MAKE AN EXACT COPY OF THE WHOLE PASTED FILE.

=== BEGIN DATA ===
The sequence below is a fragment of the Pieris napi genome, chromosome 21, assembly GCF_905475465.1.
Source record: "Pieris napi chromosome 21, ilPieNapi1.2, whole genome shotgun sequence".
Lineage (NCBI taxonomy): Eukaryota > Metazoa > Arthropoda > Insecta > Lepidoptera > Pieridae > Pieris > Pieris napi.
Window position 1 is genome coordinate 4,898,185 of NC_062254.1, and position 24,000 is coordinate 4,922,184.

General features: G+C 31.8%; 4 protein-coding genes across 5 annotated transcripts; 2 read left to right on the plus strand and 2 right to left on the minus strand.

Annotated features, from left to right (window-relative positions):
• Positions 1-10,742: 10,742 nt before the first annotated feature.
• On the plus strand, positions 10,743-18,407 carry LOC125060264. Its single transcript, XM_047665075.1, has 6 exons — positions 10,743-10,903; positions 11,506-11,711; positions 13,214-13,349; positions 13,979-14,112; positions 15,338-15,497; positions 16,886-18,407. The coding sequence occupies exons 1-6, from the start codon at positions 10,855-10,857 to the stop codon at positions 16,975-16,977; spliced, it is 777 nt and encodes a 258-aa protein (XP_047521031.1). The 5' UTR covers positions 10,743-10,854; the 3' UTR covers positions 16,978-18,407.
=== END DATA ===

The sequence below is a fragment of the Pieris napi genome, chromosome 21, assembly GCF_905475465.1.
Source record: "Pieris napi chromosome 21, ilPieNapi1.2, whole genome shotgun sequence".
Lineage (NCBI taxonomy): Eukaryota > Metazoa > Arthropoda > Insecta > Lepidoptera > Pieridae > Pieris > Pieris napi.
Window position 1 is genome coordinate 4,898,185 of NC_062254.1, and position 24,000 is coordinate 4,922,184.

General features: G+C 31.8%; 4 protein-coding genes across 5 annotated transcripts; 2 read left to right on the plus strand and 2 right to left on the minus strand.

Annotated features, from left to right (window-relative positions):
• Positions 1-10,742: 10,742 nt before the first annotated feature.
• On the plus strand, positions 10,743-18,407 carry LOC125060264. Its single transcript, XM_047665075.1, has 6 exons — positions 10,743-10,903; positions 11,506-11,711; positions 13,214-13,349; positions 13,979-14,112; positions 15,338-15,497; positions 16,886-18,407. The coding sequence occupies exons 1-6, from the start codon at positions 10,855-10,857 to the stop codon at positions 16,975-16,977; spliced, it is 777 nt and encodes a 258-aa protein (XP_047521031.1). The 5' UTR covers positions 10,743-10,854; the 3' UTR covers positions 16,978-18,407.